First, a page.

Keywords

Altitude, soccer, high intensity running

Abstract

Competition often requires teams that reside at sea level to compete against opponents whose residence is at a moderate altitude. This may pose a potential competitive disadvantage considering that moderate altitude may cause decrements in VO2max, distance covered, and time to exhaustion in endurance athletes. The purpose of this study was to examine the effect of altitude on game performance measures. Six NCAA Division I female soccer players (20.33 ± 1.21 y; 168 ± 6.45 cm; 62.5 ± 6.03 kg) were retrospectively examined. Comparisons were made between two competitions that were played at sea level (SL) within two weeks of a game played at a moderate altitude (1840 m) on game characteristics including high intensity running (HIR) and total distance covered (TDC). Analysis was performed on these six players who met a threshold of playing sixty or more minutes in each competition. A 10-Hz global positioning system (GPS) was used to measure distance and velocity. The rate of TDC and HIR during the game (m?min-1) and percentage of time at HIR during competition were evaluated. The two games at SL were averaged to establish baseline performance and the mean results were compared with the single game played at altitude. Paired samples t-tests were performed to determine if any mean differences existed between performance at altitude and sea level. Significant differences (p < 0.05) were seen in minutes played between the games at SL (74.23 ± 2.93 min) versus altitude (83.24 ± 5.27 min). The relative distance rate during the game at altitude was lower at altitude (105.77 ± 10.19 m?min-1) than at SL (120.55 ± 8.26 m?min-1). HIR rate was greater at SL (27.65 ± 9.25 m?min-1) compared to altitude (25.07 ± 7.66 m?min-1). The percent of time spent at high intensity was not significantly different (p = 0.064), yet tended to be greater at sea level (10.4 ± 3.3%) than when they performed at altitude (9.1 ±2.2%). Soccer performance at a moderate altitude appears to reduce the rate at which players run throughout the competition, as well as their rate at a high intensity. Results suggest that teams that reside at SL may be at a competitive disadvantage when competing at altitude.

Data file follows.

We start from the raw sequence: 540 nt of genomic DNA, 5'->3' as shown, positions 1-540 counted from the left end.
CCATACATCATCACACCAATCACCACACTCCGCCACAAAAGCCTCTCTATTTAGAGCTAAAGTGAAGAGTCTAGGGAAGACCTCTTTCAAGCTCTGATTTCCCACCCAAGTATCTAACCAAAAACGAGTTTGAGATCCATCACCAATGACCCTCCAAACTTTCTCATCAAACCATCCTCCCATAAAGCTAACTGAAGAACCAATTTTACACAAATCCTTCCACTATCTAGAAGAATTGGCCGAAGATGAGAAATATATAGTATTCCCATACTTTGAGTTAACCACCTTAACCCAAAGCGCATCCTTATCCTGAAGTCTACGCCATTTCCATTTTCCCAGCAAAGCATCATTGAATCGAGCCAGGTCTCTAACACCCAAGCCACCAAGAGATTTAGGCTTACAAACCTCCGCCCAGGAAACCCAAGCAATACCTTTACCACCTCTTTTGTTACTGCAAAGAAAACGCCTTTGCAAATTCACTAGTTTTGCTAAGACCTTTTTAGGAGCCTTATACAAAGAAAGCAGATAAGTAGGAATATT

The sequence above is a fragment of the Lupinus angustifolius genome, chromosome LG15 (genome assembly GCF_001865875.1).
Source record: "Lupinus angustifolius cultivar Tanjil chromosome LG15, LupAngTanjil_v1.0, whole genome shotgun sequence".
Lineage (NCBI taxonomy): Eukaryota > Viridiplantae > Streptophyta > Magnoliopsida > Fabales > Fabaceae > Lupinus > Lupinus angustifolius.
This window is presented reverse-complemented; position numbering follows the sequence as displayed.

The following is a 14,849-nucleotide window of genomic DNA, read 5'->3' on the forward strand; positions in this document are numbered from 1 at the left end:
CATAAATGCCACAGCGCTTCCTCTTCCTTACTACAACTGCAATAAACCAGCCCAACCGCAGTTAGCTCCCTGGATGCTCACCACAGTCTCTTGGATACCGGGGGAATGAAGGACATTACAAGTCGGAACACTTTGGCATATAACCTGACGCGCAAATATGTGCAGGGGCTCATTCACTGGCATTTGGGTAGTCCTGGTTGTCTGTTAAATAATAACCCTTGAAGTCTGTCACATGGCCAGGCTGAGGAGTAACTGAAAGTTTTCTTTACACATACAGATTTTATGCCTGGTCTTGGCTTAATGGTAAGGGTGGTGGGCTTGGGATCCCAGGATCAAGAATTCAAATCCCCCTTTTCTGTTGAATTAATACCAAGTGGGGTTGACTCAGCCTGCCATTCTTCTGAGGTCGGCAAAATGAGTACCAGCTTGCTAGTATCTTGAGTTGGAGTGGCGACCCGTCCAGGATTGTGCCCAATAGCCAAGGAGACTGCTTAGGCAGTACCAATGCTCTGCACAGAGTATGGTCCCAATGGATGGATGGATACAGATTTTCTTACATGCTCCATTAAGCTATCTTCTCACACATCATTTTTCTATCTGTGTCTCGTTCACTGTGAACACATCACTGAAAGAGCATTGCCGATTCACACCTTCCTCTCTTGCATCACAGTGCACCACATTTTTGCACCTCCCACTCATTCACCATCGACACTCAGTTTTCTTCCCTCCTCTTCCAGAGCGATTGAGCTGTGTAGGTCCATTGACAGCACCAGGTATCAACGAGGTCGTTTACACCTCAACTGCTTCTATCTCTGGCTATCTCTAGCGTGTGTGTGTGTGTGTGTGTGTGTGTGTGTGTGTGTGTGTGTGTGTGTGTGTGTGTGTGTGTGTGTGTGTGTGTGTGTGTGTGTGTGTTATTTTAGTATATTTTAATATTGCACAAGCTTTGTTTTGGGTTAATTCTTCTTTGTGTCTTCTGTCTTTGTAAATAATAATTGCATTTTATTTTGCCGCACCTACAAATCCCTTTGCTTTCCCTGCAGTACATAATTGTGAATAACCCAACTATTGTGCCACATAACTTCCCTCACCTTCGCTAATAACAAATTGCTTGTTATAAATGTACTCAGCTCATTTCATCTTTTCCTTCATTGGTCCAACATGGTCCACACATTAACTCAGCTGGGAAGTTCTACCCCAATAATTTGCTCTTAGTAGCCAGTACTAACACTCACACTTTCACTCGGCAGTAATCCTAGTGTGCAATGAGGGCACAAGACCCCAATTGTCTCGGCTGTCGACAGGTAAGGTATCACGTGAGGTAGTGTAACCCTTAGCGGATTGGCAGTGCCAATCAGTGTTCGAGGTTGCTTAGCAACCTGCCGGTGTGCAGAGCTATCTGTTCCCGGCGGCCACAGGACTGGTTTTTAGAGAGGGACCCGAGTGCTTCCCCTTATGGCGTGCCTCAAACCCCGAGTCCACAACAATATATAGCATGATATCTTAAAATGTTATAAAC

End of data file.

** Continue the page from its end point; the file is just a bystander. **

Notes

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Graduation Date

2014

Semester

Spring

Advisor

Hoffman, Jay

Degree

Master of Science (M.S.)

College

College of Education and Human Performance

Department

Child, Family, and Community Sciences

Degree Program

Sport and Exercise Science; Applied Exercise Physiology Track

Format

application/pdf

Identifier

CFE0005134

URL

http://purl.fcla.edu/fcla/etd/CFE0005134

Language

English

Release Date

May 2014

Length of Campus-only Access

None

Access Status

Masters Thesis (Open Access)

Subjects

Dissertations, Academic -- Education and Human Performance; Education and Human Performance -- Dissertations, Academic

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